There is this vast amount of data available to you when you’re right there at the point of patient care. For example, sometimes patients would come in because of out-of-control blood pressure, and we didn’t immediately know the reason for that. We started collecting data on this and realized that they had back pain and were taking nonsteroidals, which we now know interact with the disease and hypertension medications.
Observing this data and identifying these trends in this position led me to pharmacovigilance.
Pharmacovigilance is not just about observing, although it used to be. Today, it’s about being proactive and recognizing patterns that might indicate something is unusual and worth investigating further.
The faster we can get information out there, in a digestible format, to the people who are caring for patients, the better patient care that we will be able to provide.
I mean, look at the miraculous way pharma has been able to roll out the COVID-19 vaccines. In record time, we have three safe and effective vaccines. Twenty years ago, this wouldn’t have been possible.
It’s hard to remember this when you’re in pharmacovigilance. You’re usually not there to see a patient walking out of the ER or out of the hospital. I always try to remember that, in PV, we’re touching lives in ways we don’t always see.
MM: You mentioned that you worked with forensics. Can you talk a little about that?
KO: Since we were an inner-city emergency department, we saw a lot of severe reactions from drug abuse, mostly to cocaine. I even accompanied the Shelby County DEA on drug raids and acquired samples, so my colleagues and I could study the difference in the cocaine from different locations. What’s interesting is that we found there is no dose-response effect in cocaine. This kind of data helped the police better recognize when someone in their custody needed to be seen to minimize the risk of in-custody deaths.
MM: That must have been tough to observe. Did you get burned out from that kind of work?
KO: You see a lot of patients who do the same thing time and time again. I did get burned out. Too many late nights. It does take a toll on you. Hats off to those healthcare workers who work those long hours in acute care settings. It can be heart-wrenching.
MM: Let’s talk about what you’re doing day-to-day. What is the last project you completed?
KO: Well, there’s never just one project starting or completing. We recently just finished a safety system upgrade for a client, and we created custom reports for them, so the data could be used in a more meaningful way. We also recently helped another client with their intake data flows and processes.
MM: What was the client’s intake process like, and what did we recommend?
KO: We essentially were able to simplify and expedite the flow of data and enhance compliance. We helped the client eliminate multiple redundant steps in its intake process. These steps were confusing, took too long, and had too many people involved at every step of the way. Rather than going through a more direct line from A to B, all these detours were occurring. We took away the barriers and said we would get to the same endpoint easier, faster, and more accurately.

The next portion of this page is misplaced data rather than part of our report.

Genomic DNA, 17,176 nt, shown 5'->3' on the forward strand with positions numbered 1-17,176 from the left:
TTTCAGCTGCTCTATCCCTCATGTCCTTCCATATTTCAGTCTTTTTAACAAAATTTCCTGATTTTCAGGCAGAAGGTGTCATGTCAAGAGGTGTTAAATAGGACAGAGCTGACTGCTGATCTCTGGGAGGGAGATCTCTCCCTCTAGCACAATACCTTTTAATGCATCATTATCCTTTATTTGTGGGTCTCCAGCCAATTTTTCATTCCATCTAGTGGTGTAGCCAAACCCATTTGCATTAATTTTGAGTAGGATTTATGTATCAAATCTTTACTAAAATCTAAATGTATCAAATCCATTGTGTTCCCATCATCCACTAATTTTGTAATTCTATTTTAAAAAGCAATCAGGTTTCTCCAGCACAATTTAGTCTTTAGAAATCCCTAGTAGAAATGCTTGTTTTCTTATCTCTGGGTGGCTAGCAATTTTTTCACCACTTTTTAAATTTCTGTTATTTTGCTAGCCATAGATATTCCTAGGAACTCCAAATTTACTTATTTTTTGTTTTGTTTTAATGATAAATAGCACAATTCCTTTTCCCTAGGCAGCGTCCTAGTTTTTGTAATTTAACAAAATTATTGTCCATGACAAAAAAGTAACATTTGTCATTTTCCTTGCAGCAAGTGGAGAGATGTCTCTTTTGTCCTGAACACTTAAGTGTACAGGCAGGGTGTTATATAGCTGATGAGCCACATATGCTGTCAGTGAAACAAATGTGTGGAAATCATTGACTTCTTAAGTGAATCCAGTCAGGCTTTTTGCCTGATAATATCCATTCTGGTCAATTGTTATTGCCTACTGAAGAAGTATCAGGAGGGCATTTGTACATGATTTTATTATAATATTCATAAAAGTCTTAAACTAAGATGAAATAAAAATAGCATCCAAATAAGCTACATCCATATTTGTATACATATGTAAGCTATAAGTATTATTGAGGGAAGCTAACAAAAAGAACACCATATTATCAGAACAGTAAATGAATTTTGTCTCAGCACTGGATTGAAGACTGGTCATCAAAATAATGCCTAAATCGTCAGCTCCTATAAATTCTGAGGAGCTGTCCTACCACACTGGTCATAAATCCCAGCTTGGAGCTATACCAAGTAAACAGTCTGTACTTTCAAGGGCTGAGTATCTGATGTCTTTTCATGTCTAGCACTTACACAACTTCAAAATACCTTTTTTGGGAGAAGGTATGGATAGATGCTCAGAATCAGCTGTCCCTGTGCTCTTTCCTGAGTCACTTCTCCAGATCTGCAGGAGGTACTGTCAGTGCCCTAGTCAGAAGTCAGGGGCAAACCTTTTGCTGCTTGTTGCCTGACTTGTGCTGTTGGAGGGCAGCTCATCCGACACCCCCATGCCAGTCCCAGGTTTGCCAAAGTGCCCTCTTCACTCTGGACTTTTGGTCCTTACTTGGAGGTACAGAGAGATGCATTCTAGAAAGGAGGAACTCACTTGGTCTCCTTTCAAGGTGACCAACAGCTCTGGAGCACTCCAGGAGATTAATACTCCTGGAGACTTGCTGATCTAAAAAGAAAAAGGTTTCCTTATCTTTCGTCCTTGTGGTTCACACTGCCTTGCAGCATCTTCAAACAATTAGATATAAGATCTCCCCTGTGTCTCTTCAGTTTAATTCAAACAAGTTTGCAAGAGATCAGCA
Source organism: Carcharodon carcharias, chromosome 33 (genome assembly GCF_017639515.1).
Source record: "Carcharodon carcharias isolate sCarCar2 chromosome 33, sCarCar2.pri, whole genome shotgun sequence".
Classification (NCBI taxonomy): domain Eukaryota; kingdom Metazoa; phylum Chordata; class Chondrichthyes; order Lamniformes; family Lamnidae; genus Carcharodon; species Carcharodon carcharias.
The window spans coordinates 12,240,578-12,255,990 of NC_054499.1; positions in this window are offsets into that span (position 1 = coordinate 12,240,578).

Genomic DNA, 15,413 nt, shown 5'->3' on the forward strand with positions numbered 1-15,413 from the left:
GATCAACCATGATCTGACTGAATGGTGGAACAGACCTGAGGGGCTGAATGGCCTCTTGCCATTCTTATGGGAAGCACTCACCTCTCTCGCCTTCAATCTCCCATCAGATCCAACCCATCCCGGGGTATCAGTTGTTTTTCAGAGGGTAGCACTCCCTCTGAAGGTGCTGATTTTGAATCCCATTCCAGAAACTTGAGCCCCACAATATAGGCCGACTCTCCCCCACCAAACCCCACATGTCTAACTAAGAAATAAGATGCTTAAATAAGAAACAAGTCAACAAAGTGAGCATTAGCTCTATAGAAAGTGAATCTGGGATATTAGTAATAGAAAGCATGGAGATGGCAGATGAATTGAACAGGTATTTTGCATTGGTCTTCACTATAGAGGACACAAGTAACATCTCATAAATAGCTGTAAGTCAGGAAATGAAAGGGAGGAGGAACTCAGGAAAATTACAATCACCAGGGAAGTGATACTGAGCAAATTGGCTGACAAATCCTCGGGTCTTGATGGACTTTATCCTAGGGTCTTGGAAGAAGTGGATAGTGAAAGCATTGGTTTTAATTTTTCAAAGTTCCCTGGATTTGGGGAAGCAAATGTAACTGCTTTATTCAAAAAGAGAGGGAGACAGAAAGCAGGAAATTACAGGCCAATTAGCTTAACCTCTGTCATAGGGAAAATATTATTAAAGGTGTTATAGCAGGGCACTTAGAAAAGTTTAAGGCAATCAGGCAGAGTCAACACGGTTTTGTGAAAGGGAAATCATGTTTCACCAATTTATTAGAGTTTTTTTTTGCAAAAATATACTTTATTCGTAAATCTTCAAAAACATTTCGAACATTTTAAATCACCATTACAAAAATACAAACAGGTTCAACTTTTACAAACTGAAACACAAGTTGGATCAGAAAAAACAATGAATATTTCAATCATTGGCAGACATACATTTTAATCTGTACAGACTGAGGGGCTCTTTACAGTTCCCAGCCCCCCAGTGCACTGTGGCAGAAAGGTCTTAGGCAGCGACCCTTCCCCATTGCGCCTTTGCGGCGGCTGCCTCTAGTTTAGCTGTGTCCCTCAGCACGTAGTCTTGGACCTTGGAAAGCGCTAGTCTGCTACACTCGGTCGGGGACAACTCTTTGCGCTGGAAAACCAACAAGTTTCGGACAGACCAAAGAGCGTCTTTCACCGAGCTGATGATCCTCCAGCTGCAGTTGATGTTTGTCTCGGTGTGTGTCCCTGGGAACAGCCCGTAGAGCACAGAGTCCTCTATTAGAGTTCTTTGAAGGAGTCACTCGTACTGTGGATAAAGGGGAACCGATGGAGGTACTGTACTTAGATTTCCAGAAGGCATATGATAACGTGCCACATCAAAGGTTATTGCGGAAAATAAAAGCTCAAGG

MM: Is there anything we’re doing right now that you want readers to know?
KO: Many people, even some of our clients, don’t realize the breadth of our PV team. I’ll share two examples:
We look at the pharmacovigilance ecosystem holistically. That starts with the intake of the adverse event or at the point where medical information is distributed, and it ends with the data analysis. We build and deploy intelligent processes and solutions that save people time and help them get to valuable and digestible data quickly to do their jobs more efficiently. At the moment, we’re helping organizations understand how they can use AI and natural language processing to support their medical information and call center operations. Things like virtual agents and conversational chatbots are very hot right now.
This brings me to my next point. A lot of what we do at Perficient is education. If I’m at a pharma, device, CRO, or animal health company and work a challenging 50-60 hours a week just to keep up with data, when do I have time to think about improving how my company or I work?
Unfortunately, most life sciences companies don’t have time to focus on improvements. But it’s important to sit down and talk through a problem and expand conversations into areas that feed into the pharmacovigilance ecosystem. There is a great need to better understand the landscape, the rules, and the pain points so that we can fix things practically and logically. The fact that there are so many talented people at Perficient has really helped make such conversations conducive. Fortunately, we have people here who can look at things from various perspectives. I believe it helps set us apart from our competitors.
MM: What interests you most about the industry?
KO: I get excited about working through the complexity of the drug safety regulatory network, keeping abreast of the challenges of data, and offering common-sense solutions. I’m a nerdy scientist at heart; I love keeping up with new therapeutic areas and how PV impacts the quality of patients’ lives, and how much we depend on technology. At the end of the day, we contribute to patient safety by providing the means to ensure that drugs are safe and effective.
MM: What impact will technology have in the PV space?
KO: One example is how technology helps us to understand and analyze AE data. We will need to work smarter, not harder. While there are many technology solutions available, the key to success is pairing the right solution as a fit-for-purpose agile solution. One of the biggest wake-up calls has been the value of PV data during the COVID-19 pandemic. Many of the early treatments tried in COVID-19 patients were based on historical knowledge, gained in part from legacy pharmacovigilance data.
Vicky Green, Prabha Ranganathan, and Kari at a business dinner
MM: What are your favorite brands or companies?
KO: I am very picky about where something is made. There are things that I will not buy if it is made in a certain geographic area.
My favorite brand of everyday cabernet is from BV Rutherford out of Napa, and for special occasions, Rothschild from the Bordeaux region of France.
My favorite brand of aircraft is Beechcraft; they make some of the most awesome innovative aircraft.
My favorite truck brands are Ford and Toyota.
My favorite perfume brand is Bond No. 9 New York.
Kari with a VTail Beech Bananza Airplane
MM: What about your favorite genre of music?
KO: I love country music, and I absolutely love Opera – Puccini is my absolute favorite composer for Opera and Mozart for classical music. And I feel happy listening to Bluegrass like Sweet Potato Pie.
MM: Coffee or tea?
KO: Definitely tea. Iced. Unsweet. Unsweet iced tea.
MM: What is the closest chain business near you?
KO: It would be a grocery store in Whitefish, MT. There are no fast-food places here, though, just local places, and they’re phenomenal. You wouldn’t believe the kind of meat we have.